dubai marina itself was blanketed in floating dust. looks like genting highland gone awfully wrong. it's not a particularly violent sandstorm with a wall of sand flying dangerously towards you like a twisting tornado - but the sand sort off, just clinging onto air around the area near my place. and when the the strong wind blew, that's when the unwelcomed sand dropped by my house!
* a sandstorm or dust storm is a meteorological phenomenon - arises when the wind force vibrates loose sand and dust, which are then removed from the dry surface.
the term sandstorm is used most often in the context of desert sandstorms, when, in addition to fine particles obscuring visibility, a considerable amount of larger sand particles are blown closer to the surface.
the term dust storm is more likely to be used when finer particles are blown long distances, especially when the dust storm affects urban areas.
i didn't realize how bad it was until i walked into the kitchen - where the window is always open - and it felt like walking into a freaking beach house with a very thin yet visible layer of sand. worse - i didn't realize i had left the window open in the guest room - and yes, it was bad enough that i could draw smiley faces on the floor.
well, it's exactly like what would happen if you left the window open on a rainy day and drops of rain escapes in - only here, instead of rain, it's sand. instead of getting damp, it gets dusty.
mr. khairul grabbed a mop and started into battle. meanwhile, armed with a damp cloth, i first wiped kahfi's crib - just in case. i changed the spread. khaleef's job was to fluff the pillows like mad. he really got carried away at it. kahfi's job is to just be cute, sit still and stay out of the way. he was very good at his job.
thank god, nobody got the sniffles or coughing fit - and all is well. here's a report about yesterday's sandstorm from the gulfnews.
Sandstorm reduces visibility as strong winds buffet UAE
By Kevin Scott, Staff Reporter
Published: February 28, 2009, 13:35
Dubai: Temperatures across the UAE continue to soar and conditions will remain unseasonably hot over the coming days.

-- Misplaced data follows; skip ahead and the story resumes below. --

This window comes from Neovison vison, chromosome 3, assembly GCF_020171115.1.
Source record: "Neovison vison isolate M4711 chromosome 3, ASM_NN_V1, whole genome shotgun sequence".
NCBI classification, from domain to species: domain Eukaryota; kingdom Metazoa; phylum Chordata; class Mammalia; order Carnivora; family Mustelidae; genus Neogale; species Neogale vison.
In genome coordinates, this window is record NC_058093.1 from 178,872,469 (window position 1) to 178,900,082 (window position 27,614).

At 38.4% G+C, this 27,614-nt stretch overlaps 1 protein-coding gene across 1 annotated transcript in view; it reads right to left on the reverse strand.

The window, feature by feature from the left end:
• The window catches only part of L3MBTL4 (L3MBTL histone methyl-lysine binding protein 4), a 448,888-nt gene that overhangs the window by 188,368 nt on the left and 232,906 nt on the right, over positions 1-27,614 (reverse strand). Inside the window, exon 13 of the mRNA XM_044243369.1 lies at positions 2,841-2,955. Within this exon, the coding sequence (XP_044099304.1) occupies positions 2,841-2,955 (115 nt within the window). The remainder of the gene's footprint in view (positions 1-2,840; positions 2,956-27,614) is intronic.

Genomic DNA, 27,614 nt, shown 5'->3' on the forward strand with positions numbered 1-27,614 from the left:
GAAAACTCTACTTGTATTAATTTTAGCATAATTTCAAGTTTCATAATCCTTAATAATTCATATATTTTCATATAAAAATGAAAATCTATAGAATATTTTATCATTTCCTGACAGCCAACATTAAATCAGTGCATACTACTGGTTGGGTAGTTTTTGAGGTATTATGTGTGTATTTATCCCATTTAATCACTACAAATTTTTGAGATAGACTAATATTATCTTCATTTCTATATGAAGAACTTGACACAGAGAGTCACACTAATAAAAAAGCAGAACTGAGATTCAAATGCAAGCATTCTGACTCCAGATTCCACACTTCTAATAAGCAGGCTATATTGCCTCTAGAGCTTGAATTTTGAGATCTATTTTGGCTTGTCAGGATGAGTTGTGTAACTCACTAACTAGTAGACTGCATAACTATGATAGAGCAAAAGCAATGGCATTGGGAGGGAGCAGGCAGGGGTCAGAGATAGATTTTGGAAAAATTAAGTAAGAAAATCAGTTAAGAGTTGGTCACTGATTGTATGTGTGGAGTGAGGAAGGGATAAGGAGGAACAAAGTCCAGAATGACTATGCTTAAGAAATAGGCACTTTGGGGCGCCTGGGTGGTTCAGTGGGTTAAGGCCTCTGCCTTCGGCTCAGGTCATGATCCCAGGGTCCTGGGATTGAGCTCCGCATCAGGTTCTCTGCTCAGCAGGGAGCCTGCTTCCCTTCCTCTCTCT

A strong southeasterly wind with gusts of up to 30 knots created a sandstorm across much of the country on Saturday, with visibility reduced to 1,000 metres in Dubai and just 400 metres in Jebel Ali and Abu Dhabi.
The maximum temperature in Dubai on Saturday was 36 degrees, only one degree off equalling the highest temperature ever recorded in the UAE during February.
Dr S.K. Gupta, Duty Forecaster at Dubai Meteorological Office, said: "It was very windy and dusty across much of the UAE yesterday and we expect more of the same today before conditions settle down tomorrow and on Monday.
"Several warnings have been issued as visibility on many roads is extremely poor especially on the major highways crossing the country. All motorists should take precautionary measures and drive carefully as the high winds will make vehicle control more difficult."
Temperatures will reach a maximum of 36 degrees again on Sunday and Monday but the Shamal winds will lead to a drop of 10-14 degrees on Tuesday when a more moderate 23 degrees is expected.
caution during a sandstorm
- don't venture out without taking precautions during the sandstorm - use mask, wear a scarf or shades to protect your eyes
- avoid wearing contact lenses - even small amounts of airborne dust can cause eye irritation and vision problems
- to filter out sand particles, use a moistened handkerchief or bandanna
- you can quickly become dehydrated in the dry heat and high winds so drink lots of WATER!
- conditions may aggravate asthma, sore throat, eye infections and sinusitis (nose problem?) so minimize your outings
- beachgoers should rethink plans to rumble by the beach or swim to the sea
- to motorists - slow down and be on the alert
- if you have a camel, sit it down and press yourself against its side - camels are well-adapted to surviving in sandstorms (ok exactly how many people who rides camel to work actually reads my blog??? - show of hands now..)
of all the reports on this sandstorm, i found one statement most amusing -
"..police said motorists displayed rare commitment to traffic rules on the highways.." quoted from khaleej times online.
ha ha. man, so do we need a sandstorm in malaysia for malaysian drivers to start displaying 'rare commitments' too? naah. just fake cardboard police traffic in highways...